Like many scholars, I am often at a loss with regard to how to assess the numerous partition theories that have been advocated in the history of scholarship. At times, I find that exegetical observations call such hypotheses into question (e.g., in relation to the unity of 1 Cor 8-10), but at other times, I certainly feel the weight of the phenomena that move others to propose them (e.g., with respect to 2 Corinthians). What I like about this key quotation is that it shows how this discussion has indeed been lifted to a new level by looking at Cicero’s letters with an eye to determining what they can teach us about how ancient editors worked, since this has the potential of bringing us much further than our own assumptions about how an ancient editor would supposedly have had to work. Beyond this, I also found this quotation meaningful at a more personal level, because it reminded me of one of the last emails I received from my friend and teacher, the late Friedrich Avemarie (see herehere, and here), who wrote to me with great enthusiasm about this precise area of research in August 2011. For me at least, this is a great testimony to the importance and promise of this line of questioning.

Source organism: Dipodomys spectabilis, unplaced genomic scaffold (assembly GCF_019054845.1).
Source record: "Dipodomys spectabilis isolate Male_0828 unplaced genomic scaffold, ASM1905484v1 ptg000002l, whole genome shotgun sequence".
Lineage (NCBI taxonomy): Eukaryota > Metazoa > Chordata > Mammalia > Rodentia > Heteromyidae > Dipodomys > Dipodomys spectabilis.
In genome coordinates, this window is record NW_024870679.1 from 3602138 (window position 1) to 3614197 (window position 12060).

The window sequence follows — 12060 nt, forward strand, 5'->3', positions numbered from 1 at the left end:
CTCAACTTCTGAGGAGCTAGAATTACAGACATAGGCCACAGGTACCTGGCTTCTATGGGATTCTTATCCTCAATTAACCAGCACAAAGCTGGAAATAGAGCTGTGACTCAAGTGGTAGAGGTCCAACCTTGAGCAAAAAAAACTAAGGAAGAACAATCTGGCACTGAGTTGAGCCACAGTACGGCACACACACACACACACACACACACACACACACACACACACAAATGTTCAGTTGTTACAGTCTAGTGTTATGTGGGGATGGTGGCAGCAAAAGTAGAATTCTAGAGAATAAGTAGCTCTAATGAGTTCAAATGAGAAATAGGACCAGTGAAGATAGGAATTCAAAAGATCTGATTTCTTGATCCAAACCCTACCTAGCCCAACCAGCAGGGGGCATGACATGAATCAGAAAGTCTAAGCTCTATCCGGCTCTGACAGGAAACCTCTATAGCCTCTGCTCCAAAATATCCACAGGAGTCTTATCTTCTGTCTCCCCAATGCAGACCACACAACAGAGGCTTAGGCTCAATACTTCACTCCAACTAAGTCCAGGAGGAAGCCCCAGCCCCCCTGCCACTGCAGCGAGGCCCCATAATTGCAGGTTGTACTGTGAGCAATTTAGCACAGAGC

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For two interviews with me about the Baylor-Mohr Siebeck Series, see Clifford Kvidahl and Michael Hölscher.

German Mondays: Thank you for making it to the end of this blog post! In an effort to provide a sense of regularity and predictability for this blog’s readership, I plan on writing a new post each Monday. So hopefully I will ‘see’ you again in a week’s time. Best, Wayne.